Millions of student loan borrowers are bracing for the return of a dreaded monthly burden: the student loan bill. After a nearly three-year payment pause put in place during the pandemic, student loan payments are set to resume beginning New Year’s Day, 2023.
Where will that money come from?
That’s a worrisome question for borrowers like Bonnie Weiler-Sagraves, a national board-certified teacher at Atlantic High School in Port Orange, Fla. “I would have to find the money somewhere, which means I would have to either cancel my life insurance policy or something else,” says Weiler-Sagraves, who carries $62,000 in student debt.
Prolonging the pause?
The student loan payment pause was activated in March 2020, when workplaces and college campuses shut down due to the pandemic. It included a freeze on interest and was extended multiple times to accommodate ongoing hardship due to COVID-19.
The pause was a tremendous help to people like Weiler-Sagraves, who lost income during the pandemic. The work she normally did to supplement her teacher pay—tutoring, teaching Saturday school and teaching an extra period—was unavailable while children were at home learning. On top of that, she could no longer attend the meetings and classes she needs to renew her teaching certificate. She had to enroll in an expensive college class instead.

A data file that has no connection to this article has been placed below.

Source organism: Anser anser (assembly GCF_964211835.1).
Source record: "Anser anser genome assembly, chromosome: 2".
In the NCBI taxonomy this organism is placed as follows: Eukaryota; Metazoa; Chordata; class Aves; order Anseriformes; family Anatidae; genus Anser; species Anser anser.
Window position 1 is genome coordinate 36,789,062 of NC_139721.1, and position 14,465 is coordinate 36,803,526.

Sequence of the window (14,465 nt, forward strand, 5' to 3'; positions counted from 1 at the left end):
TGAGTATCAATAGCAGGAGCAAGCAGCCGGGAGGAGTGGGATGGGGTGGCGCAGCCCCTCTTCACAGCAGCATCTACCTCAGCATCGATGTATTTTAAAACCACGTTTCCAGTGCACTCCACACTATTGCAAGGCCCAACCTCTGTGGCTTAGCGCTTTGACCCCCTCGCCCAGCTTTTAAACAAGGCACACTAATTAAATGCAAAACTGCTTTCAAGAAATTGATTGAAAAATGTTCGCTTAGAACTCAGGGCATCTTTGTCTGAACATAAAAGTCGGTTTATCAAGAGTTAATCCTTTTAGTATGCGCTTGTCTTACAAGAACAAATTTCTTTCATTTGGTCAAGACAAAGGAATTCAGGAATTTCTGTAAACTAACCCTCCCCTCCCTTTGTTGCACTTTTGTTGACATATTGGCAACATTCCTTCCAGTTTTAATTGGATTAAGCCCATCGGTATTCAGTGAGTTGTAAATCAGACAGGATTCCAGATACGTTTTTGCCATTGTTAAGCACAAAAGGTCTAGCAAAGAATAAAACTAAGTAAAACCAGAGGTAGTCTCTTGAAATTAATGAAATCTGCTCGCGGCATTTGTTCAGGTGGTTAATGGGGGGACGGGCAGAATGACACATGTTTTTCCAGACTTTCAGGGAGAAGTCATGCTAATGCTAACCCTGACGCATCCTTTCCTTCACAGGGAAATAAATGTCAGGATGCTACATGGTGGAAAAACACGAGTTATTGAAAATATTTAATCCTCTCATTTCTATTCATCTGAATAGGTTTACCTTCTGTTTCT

These sorts of pandemic-related circumstances have compelled some educators to leave the profession, says Weiler-Sagraves. “The district is forced to use anyone who they can find, even if they are not qualified for the job, because there are so few people interested in teaching these days.”
Meanwhile those loan payments still hover—though some student debt analysts say the pause could be extended again. Speculation is partly tied to President Joe Biden’s student debt cancellation plan, announced in August 2022.
That program, which is separate from the payment pause, would completely erase $10,000 in student debt across the board—and for those who received Pell grants, $20,000—as long as the borrower’s income does not exceed $125,000. But conservative Republicans filed a lawsuit against the program. Now a Trump-appointed judge has ruled the program illegal, an appeals court granted a preliminary injunction and all relief has been delayed.